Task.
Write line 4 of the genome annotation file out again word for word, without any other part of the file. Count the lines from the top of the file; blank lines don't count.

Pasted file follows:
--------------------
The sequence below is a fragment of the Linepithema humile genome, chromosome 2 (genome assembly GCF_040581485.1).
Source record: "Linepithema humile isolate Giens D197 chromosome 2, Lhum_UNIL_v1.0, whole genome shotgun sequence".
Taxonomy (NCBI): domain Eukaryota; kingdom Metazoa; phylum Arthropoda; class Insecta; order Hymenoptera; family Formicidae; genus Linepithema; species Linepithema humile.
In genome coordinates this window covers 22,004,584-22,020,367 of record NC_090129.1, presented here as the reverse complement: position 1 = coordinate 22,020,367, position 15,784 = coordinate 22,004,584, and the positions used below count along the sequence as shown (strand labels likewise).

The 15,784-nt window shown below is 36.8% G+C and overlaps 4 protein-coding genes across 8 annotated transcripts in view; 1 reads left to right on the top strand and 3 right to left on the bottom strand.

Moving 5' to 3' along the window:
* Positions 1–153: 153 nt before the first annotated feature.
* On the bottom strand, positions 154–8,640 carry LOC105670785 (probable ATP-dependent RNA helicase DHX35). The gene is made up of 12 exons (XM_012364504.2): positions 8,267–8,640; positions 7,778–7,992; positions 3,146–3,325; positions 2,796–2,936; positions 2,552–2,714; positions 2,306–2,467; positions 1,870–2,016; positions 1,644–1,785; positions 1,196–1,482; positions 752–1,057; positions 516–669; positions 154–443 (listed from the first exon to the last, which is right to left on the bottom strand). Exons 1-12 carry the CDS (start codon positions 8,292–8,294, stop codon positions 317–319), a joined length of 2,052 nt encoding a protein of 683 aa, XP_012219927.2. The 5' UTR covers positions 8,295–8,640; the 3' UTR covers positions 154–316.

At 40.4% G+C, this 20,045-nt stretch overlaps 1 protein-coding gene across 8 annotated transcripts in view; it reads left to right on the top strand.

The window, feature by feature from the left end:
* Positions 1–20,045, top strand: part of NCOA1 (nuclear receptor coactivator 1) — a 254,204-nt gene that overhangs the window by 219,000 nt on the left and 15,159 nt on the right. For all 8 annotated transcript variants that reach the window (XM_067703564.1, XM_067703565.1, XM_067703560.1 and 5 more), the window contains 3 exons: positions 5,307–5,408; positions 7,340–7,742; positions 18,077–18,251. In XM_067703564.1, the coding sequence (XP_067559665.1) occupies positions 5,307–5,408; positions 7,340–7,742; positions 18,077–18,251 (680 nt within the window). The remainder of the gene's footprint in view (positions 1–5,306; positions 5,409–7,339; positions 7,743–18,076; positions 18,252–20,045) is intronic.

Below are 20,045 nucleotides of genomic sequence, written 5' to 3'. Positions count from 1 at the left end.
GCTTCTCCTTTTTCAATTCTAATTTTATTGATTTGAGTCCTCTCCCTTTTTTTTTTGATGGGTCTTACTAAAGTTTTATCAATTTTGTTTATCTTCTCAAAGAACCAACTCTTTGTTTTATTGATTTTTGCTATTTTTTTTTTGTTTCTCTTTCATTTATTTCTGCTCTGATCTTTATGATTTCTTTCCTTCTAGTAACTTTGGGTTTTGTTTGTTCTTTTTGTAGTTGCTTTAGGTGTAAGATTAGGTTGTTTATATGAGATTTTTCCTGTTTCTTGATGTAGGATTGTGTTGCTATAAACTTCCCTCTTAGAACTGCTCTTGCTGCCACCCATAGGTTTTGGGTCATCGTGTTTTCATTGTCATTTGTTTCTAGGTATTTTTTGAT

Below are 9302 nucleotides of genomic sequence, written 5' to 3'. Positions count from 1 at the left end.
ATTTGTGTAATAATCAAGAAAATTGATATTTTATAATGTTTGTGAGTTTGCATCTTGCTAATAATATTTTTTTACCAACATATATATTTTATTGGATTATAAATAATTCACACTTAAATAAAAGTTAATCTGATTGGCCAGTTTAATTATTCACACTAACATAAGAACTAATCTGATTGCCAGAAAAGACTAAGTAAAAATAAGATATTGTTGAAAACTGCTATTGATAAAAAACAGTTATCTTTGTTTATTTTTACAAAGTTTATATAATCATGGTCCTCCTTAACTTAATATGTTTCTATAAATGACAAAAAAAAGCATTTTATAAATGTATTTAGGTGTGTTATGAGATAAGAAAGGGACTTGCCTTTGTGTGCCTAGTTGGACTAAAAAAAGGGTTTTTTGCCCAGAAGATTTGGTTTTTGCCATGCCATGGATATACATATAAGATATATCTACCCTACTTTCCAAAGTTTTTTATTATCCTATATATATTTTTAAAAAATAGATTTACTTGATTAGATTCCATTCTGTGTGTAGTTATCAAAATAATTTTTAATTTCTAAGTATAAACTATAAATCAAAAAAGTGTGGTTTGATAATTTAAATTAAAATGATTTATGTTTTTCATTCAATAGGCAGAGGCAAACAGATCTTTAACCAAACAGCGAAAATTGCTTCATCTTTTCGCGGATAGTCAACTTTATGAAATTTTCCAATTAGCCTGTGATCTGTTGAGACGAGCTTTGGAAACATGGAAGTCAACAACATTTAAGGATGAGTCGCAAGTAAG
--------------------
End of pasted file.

In genome coordinates this window covers 22,004,584-22,020,367 of record NC_090129.1, presented here as the reverse complement: position 1 = coordinate 22,020,367, position 15,784 = coordinate 22,004,584, and the positions used below count along the sequence as shown (strand labels likewise).